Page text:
“It is the nature of the universe that things remain. Nothing ever disappears completely. The very sound of Creation still echoes throughout the vast darkness: The universe remembers.” Ghost Story
In The Dresden Files RPG, the world of the Dresedenverse is a magical place. You may live in Chicago, Baltimore, Edenburg, Scotland, Mexico City; or Your Home Town, but no matter where you live, the supernatural world co-exists with yours. Mortals have been around for a long time, but there are much longer-lived things out there…
Being a game powered by FATE, players have much higher control of story and setting than in many other games. The greatest demonstration of this is in the default assumption of The Dresden Files that your group will create the setting “city” you are playing in before creating your characters. In “Chapter 3 – City Creation”, players work with the GM to develop themes and threats of the setting. From the start, this collaborative approach helps inform the GM what expectations the players have for this game.
Normally, the first choice the group makes is to decide in which city the campaign will take place. If you read my last article, you know I have taken GM license in saying that I want the game to take place in Reno, with my players playing themselves as PCs being introduced to the mysteries of the Dresdenverse. From there, we will decide as a group some themes we might want to see in the setting.
As an example, I am going to throw out a couple of potential Themes to get us started… Let’s say that we want to see some corrupt politicians and gangsters lining their pockets, but in a Reno way (as opposed to “the Chicago Way” or as it’s done in the Big Apple). We may want to emphasize our connection to the Wild West or how mining and gambling have influenced the local scene. This may lead us to historical connections to the silver mining industry of the mid-to-late 1800’s or to the mob bringing legalized gambling into the state or any number of other perceptions we want to have of our fictionalized home town.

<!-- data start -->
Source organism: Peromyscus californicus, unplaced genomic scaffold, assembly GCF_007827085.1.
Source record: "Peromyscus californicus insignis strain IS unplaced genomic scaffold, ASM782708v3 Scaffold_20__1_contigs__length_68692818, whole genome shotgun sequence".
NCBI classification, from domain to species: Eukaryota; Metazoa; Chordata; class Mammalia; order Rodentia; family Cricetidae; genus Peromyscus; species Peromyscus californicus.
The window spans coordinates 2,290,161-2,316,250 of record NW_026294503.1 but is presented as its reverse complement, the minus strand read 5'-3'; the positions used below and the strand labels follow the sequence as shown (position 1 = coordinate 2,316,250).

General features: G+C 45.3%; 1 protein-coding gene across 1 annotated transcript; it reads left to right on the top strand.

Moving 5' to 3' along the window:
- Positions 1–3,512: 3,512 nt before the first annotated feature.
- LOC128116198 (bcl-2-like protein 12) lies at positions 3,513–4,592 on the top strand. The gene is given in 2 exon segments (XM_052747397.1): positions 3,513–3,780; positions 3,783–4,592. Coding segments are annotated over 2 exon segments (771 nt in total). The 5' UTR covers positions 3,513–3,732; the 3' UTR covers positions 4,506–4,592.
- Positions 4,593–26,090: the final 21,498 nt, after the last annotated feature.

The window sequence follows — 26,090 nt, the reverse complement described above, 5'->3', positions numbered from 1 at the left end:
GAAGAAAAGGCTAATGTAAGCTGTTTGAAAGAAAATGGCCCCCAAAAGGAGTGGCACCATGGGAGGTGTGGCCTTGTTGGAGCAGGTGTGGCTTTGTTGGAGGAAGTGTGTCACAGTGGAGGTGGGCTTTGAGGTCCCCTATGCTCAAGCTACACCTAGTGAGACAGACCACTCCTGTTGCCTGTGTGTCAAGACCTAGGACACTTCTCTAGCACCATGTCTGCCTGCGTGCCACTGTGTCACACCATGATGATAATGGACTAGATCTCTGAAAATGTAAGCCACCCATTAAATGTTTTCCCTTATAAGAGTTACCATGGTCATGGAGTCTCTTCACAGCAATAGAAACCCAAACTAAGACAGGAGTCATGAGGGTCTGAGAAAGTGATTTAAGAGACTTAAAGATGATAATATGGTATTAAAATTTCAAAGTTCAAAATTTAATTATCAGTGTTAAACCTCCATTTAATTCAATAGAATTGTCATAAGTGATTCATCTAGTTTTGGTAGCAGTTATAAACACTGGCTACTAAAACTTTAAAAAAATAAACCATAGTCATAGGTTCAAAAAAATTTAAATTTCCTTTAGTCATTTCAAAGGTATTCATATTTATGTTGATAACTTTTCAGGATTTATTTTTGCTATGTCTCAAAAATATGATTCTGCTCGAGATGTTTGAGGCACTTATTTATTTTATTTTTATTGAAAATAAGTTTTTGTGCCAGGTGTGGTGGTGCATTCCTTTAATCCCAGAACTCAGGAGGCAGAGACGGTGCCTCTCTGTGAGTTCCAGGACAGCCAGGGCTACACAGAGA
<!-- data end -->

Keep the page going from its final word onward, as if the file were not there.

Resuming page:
Playing with this theme we talk about potential Aspects and get the following:
- Power is Good, but Politics is Better
- It’s Not What You Know, It’s Who you Know
- Good Old Boys
I particularly like the last two, but want to tweak them to be more engaging for our setting. The second might be shortened and therefore more useful: It’s Not What You Know… This now makes it broader and more sinister feeling. I can still use it for its original purpose, but the dangling ending can be used in other ways (i.e. …It’s What You Don’t That Can Kill You, or …It’s What Knows You). This change might also lead to certain implications, maybe that the politically powerful in Reno are clued in to the supernatural players and activities in their town. Maybe it just means that there is a lot going on in Reno that the PCs are unaware of.
The last aspect really speaks to me, especially with a very minor change. Good “Old” Boys. This still evokes the feel of connections equals power, but also suggests many possibilities for me to look at as a GM. Does “Old” refer to vampires, wizards, decrepit Mafiosos, ancient Native American spirits, the Civil War, or all of the above? Are the “Old” in Reno attempting to maintain the status quo because “that’s the way it’s always been” and can’t break the cycle, or to some other villainous end? Are they trying to destroy the status quo?
Thanks for tuning in, next time I’ll show our finalized theme aspects and maybe a Threat as well. We will also discuss the importance of Locations and Faces and how they will help breath life into our setting.